Supposing this is a no go case given the more I remember - I need to withdraw? Can costs still be awarded? I'm wondering if LR then give me an eviction notice or something? I called LR to ask where these details could be found and was told they don't give legal advice. I explained that I wasn't after legal advice I was looking for an idiots guide to where to find out the information as it wasn't readily available on their site. I was told they couldn't help in that manner :( if I wanted to know anything I needed to email them and copy in the respondents solicitor before they would respond.
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Re: Adverse possession - Proprietary Estoppel?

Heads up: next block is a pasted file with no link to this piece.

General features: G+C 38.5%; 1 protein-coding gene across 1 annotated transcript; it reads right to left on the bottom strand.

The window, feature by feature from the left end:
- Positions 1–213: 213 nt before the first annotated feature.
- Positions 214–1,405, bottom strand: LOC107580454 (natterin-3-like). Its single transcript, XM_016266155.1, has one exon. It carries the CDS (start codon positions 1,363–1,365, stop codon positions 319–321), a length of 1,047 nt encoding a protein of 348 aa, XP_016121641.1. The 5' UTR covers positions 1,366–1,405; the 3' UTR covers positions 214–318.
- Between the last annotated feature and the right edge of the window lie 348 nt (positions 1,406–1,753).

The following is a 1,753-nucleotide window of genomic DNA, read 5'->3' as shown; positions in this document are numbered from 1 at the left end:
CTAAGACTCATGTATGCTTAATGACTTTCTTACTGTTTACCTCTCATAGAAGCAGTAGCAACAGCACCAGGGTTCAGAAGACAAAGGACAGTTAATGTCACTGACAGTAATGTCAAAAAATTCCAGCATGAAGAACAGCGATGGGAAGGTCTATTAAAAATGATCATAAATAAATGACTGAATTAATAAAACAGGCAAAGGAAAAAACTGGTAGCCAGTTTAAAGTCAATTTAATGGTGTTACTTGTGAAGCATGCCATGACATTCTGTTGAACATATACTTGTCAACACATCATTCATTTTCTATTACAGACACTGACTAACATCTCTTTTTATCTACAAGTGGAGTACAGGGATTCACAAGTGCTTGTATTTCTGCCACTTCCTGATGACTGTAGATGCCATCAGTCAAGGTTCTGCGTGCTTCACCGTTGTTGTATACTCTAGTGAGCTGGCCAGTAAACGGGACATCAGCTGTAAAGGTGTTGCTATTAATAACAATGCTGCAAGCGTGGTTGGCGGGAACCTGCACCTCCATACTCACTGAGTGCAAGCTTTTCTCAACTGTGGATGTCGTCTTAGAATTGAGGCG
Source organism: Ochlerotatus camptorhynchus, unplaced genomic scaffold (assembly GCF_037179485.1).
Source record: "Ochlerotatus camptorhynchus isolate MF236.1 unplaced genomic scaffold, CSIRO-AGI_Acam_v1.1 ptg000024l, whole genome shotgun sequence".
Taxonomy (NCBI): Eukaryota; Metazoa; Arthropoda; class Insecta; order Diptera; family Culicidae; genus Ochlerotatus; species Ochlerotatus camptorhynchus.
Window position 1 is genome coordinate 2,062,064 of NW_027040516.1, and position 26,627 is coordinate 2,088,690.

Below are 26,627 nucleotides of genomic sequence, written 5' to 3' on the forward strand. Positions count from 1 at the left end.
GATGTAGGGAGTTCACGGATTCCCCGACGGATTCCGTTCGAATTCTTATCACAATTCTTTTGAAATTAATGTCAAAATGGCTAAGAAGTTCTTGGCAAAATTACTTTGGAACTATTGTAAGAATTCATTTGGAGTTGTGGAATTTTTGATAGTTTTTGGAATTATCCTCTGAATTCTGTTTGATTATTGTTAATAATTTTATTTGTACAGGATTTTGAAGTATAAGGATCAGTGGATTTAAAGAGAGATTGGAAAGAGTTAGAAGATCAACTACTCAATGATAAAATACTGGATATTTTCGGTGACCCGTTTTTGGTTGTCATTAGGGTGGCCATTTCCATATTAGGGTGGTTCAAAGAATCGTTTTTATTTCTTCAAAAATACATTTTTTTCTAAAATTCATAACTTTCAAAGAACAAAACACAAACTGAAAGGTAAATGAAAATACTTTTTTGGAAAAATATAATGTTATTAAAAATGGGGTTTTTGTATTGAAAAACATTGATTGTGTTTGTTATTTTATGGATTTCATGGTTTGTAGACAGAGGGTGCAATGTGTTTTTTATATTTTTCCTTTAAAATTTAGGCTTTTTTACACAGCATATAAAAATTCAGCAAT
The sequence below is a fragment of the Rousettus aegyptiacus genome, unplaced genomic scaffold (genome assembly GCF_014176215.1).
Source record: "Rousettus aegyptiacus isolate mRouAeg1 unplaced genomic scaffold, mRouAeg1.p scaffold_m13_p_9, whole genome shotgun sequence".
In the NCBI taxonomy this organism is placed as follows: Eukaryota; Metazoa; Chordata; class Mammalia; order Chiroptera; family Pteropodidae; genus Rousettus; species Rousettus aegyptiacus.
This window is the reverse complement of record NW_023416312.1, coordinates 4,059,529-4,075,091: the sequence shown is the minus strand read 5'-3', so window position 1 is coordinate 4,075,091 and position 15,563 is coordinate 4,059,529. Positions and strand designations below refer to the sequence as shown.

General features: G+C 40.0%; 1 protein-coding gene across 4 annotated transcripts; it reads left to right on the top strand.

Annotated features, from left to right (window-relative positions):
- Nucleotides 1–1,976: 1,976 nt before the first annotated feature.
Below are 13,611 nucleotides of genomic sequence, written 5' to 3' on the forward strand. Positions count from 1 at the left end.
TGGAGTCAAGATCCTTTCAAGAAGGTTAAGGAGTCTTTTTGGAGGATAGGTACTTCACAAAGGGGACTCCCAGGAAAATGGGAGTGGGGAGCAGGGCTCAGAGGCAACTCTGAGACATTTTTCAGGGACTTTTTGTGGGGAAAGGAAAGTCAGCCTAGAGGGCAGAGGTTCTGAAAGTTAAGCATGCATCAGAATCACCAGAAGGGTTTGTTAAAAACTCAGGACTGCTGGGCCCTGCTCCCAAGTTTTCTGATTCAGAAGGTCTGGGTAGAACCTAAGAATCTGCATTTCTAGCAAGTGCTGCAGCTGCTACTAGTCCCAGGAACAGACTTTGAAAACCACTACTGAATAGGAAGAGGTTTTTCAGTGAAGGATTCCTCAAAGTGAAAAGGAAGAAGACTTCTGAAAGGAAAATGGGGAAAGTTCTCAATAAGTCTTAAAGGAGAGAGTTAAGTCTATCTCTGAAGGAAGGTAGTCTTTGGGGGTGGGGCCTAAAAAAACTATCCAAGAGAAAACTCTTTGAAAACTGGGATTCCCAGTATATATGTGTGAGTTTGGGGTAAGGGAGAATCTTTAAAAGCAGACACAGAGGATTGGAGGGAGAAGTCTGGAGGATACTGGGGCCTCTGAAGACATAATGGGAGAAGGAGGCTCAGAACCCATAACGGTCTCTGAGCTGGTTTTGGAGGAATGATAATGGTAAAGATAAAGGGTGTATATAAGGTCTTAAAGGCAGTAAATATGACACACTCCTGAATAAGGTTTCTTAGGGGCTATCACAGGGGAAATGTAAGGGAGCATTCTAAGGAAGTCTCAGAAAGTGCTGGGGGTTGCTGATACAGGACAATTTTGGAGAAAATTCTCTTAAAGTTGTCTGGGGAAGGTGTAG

Postby pilman » Sun Jan 17, 2016 1:31 pm

We agreed to negotiate via LR but the new owner refused so our case has gone to tribunal.
If this matter is now being dealt with by the tribunal then costs will be awarded to the winning party after the tribunal hearing is over when the judge has reached a decision.

If you now decide to withdraw the application then it is likely that costs will be awarded to the objector for his legal fees to date.

That will be a lot less than losing the hearing when additional costs will have been incurred, although even now there is no knowing what legal costs have been already been incurred.